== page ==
iii) Consider the literary, historical and social setting of the text: The passage is in Matthew chapter 15 and follows discussions on ritual purity. It precedes the description of Jesus healing many people and feeding 4000. The social setting is that of a group of Jewish men who are not in a Jewish area, being harassed by a gentile woman.
iv) Examine how this information assists in determining the earlier use of these units in the oral tradition: The Jewish nation was the “Chosen People” and this would be emphasised weekly in the synagogues. The Gospel of Matthew was written between AD 70-90 when there was conflict concerning the place of Gentiles within the early Jesus movement.
Proper use: By realising that this text is positioned between Jesus’ discourse on ritual purity and Jesus’ healing and feeding many people, it compels one to look beneath the surface of the text. The author intended his audience to understand that the message of this narrative was directed more at the attitudes of Jesus’ disciples (us), than as a story of perseverance.
Misuse: This can happen with a superficial reading of this passage which could result in an image of Jesus being uncaring, especially to women.
4.2 Redaction criticism:
Redaction criticism builds upon the results of source criticism since it can only be used when there are identifiable sources. Redaction criticism regards the author of the text as the editor or redactor of the source materials. It analyses the way in which the author organized information available to express his/her theological goals into what we read as the biblical text.
When one compares this passage in Matthew with that of Mark, a different emphasis on the significance of the events can be detected. It can be assumed the difference in the narrative would be due to the theological emphases that each stress in their respective gospels. In Mark’s account, the disciples, people of Israel and faith are not mentioned. In Matthew’s version the woman refers to Jesus as the “Son of David” but she does not do so in Mark’s version. The reason might be that Matthew’s own theology is imposing itself on the story; that is, Matthew had the woman address Jesus by his messianic title because this is how Matthew’s community understood Jesus.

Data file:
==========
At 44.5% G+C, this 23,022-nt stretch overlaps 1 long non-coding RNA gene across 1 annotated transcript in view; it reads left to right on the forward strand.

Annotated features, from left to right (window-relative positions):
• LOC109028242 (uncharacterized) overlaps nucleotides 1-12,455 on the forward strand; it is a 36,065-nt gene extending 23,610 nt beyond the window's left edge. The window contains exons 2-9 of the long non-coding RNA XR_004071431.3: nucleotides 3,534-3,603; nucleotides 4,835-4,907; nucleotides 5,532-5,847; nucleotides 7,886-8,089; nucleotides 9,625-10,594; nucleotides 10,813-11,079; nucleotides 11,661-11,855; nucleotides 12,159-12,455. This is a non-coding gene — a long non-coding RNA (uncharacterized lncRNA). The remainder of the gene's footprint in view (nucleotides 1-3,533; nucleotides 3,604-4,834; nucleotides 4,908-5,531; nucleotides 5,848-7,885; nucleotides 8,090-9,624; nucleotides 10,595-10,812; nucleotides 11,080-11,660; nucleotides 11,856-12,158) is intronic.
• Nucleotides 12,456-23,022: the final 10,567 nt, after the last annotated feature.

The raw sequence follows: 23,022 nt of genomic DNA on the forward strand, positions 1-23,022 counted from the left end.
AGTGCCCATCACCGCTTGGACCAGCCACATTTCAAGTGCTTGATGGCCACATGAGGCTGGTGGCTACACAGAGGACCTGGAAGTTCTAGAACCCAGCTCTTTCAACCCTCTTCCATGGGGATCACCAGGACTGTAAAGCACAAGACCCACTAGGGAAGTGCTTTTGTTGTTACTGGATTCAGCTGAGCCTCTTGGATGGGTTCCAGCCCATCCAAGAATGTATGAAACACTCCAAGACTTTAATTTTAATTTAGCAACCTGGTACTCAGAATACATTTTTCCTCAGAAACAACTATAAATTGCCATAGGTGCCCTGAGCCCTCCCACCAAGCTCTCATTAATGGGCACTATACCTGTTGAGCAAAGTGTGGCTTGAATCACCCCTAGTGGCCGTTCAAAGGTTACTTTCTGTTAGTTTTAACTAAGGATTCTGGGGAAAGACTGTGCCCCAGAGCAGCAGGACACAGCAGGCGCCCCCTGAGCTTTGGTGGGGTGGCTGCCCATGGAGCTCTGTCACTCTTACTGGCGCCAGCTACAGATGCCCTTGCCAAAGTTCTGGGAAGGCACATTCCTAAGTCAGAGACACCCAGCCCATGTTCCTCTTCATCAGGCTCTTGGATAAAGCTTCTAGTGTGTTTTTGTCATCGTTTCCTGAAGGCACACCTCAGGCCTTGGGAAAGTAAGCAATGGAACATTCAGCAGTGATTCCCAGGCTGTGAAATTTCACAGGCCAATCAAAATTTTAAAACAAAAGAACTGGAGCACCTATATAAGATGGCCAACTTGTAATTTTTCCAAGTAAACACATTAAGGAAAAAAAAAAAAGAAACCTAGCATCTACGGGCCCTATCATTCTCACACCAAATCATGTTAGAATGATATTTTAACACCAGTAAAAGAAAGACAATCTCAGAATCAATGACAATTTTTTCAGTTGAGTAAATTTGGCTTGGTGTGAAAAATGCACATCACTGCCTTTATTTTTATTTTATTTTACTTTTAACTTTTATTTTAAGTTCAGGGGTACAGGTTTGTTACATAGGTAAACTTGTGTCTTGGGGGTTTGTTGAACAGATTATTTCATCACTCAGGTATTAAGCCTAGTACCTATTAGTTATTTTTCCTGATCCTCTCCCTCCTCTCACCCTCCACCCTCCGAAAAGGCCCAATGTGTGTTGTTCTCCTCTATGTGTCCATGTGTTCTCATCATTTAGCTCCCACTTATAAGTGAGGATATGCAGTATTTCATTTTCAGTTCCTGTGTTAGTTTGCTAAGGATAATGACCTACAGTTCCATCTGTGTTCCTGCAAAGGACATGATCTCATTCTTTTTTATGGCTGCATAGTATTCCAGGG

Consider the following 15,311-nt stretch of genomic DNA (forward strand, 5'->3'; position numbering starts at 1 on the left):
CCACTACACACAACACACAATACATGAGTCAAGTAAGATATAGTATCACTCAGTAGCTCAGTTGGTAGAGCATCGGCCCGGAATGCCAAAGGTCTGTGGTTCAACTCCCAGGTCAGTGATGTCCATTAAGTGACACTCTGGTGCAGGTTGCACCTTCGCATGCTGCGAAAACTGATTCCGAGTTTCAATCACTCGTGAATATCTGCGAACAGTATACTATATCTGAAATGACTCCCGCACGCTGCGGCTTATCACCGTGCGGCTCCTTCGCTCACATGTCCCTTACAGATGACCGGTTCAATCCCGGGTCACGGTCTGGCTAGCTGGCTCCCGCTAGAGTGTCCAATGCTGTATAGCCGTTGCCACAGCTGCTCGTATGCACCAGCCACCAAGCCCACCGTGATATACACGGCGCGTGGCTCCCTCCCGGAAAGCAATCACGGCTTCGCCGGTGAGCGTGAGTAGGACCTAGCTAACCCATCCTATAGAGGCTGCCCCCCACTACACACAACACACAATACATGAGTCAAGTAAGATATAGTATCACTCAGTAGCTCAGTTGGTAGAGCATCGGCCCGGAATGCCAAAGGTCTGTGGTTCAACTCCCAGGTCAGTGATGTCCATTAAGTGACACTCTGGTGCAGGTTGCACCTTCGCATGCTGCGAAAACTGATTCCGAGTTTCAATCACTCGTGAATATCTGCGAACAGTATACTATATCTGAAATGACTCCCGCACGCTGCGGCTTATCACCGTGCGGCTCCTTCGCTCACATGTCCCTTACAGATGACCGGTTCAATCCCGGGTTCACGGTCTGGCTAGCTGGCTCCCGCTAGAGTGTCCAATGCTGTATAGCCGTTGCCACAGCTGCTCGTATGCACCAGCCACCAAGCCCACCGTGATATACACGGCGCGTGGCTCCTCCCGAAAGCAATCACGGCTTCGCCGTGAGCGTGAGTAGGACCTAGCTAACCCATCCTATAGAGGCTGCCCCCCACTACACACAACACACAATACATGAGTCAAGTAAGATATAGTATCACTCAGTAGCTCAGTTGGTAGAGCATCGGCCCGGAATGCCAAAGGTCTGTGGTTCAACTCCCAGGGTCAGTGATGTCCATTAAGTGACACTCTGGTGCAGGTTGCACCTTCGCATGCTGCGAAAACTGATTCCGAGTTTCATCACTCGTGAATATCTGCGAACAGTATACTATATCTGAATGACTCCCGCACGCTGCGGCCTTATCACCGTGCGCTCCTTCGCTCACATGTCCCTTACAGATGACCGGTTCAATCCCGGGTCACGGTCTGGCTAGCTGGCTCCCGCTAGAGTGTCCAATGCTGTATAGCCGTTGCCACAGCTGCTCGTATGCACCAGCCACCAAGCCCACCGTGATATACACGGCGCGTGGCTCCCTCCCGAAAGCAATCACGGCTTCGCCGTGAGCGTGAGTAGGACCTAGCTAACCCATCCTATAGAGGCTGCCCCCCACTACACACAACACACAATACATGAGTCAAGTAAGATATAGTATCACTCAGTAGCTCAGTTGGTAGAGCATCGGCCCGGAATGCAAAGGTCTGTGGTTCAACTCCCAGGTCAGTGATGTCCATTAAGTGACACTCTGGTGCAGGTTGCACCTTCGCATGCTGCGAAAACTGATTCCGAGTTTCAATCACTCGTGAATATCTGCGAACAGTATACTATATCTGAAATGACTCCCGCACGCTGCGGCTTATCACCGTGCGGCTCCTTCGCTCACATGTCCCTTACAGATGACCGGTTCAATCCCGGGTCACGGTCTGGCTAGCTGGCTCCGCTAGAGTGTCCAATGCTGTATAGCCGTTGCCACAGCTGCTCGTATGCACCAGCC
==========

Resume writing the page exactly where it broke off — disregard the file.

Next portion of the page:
Proper use: This shows that Biblical passages are written with specific purposes in mind. Matthew used this story to highlight his specific theological message to a Jewish audience.
Misuse: It would be incorrect to dogmatically use certain verses to prove a point. For example, it would be incorrect to state categorically that the woman’s daughter was healed because of her mother’s faith, since Mark does not mention faith. Faith may or may not have had anything to do with the cure.
4.3 Tradition criticism:
This flows from form criticism and tries to reconstruct the history or development of the Gospel traditions, from the earliest stages to the final form in which they appear in the passage under consideration. Traditional aspects seen in this passage are the people of Israel as God’s chosen; women occupying inferior positions to men; the Messiah as a descendent of David. There is a similarity with Matthew 8:5-13 (and Luke 7:1-10) where a Roman officer’s servant is healed by Jesus. This story also draws on the rich history of Jesus’ healings and his interaction with ‘outcasts’.
Proper use: With an appropriate application, one will realise the context of when this text was written, in which case one can see the appropriateness of the situation and characters.
Misuse: An inappropriate reading would be if this text is used as a basis to justify an exclusive religious attitude or to sanction a subservient position for women.
In this essay I used the passage from Matthew 15:21-28 and applied three synchronic and three diachronic approaches to the text. The Synchronic approaches used were discourse analysis; narrative criticism and ideological criticism. The Diachronic approaches were form criticism; redaction criticism and tradition criticism. I also used examples of proper use as well as misuse in the application of these methods.